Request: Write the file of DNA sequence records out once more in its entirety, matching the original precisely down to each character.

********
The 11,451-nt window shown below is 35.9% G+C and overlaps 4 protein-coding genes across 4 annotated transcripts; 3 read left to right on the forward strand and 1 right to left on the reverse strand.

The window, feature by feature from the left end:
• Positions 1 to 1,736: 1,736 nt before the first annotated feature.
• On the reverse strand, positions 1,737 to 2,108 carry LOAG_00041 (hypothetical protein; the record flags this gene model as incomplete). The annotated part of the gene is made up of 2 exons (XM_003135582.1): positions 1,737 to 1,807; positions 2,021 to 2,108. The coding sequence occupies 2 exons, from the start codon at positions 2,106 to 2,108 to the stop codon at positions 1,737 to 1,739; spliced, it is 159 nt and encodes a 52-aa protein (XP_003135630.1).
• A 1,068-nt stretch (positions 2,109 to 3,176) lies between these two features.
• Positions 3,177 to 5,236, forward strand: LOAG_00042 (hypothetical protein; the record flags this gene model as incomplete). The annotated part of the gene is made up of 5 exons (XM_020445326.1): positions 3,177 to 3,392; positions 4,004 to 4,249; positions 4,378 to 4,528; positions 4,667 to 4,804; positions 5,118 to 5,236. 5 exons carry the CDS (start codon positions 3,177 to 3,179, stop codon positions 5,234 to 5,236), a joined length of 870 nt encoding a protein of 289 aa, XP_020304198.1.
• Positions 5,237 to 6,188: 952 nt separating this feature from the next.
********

The 11,451-nt window shown below is 35.9% G+C and overlaps 4 protein-coding genes across 4 annotated transcripts; 3 read left to right on the forward strand and 1 right to left on the reverse strand.

The window, feature by feature from the left end:
• Positions 1 to 1,736: 1,736 nt before the first annotated feature.
• On the reverse strand, positions 1,737 to 2,108 carry LOAG_00041 (hypothetical protein; the record flags this gene model as incomplete). The annotated part of the gene is made up of 2 exons (XM_003135582.1): positions 1,737 to 1,807; positions 2,021 to 2,108. The coding sequence occupies 2 exons, from the start codon at positions 2,106 to 2,108 to the stop codon at positions 1,737 to 1,739; spliced, it is 159 nt and encodes a 52-aa protein (XP_003135630.1).
• A 1,068-nt stretch (positions 2,109 to 3,176) lies between these two features.
• Positions 3,177 to 5,236, forward strand: LOAG_00042 (hypothetical protein; the record flags this gene model as incomplete). The annotated part of the gene is made up of 5 exons (XM_020445326.1): positions 3,177 to 3,392; positions 4,004 to 4,249; positions 4,378 to 4,528; positions 4,667 to 4,804; positions 5,118 to 5,236. 5 exons carry the CDS (start codon positions 3,177 to 3,179, stop codon positions 5,234 to 5,236), a joined length of 870 nt encoding a protein of 289 aa, XP_020304198.1.
• Positions 5,237 to 6,188: 952 nt separating this feature from the next.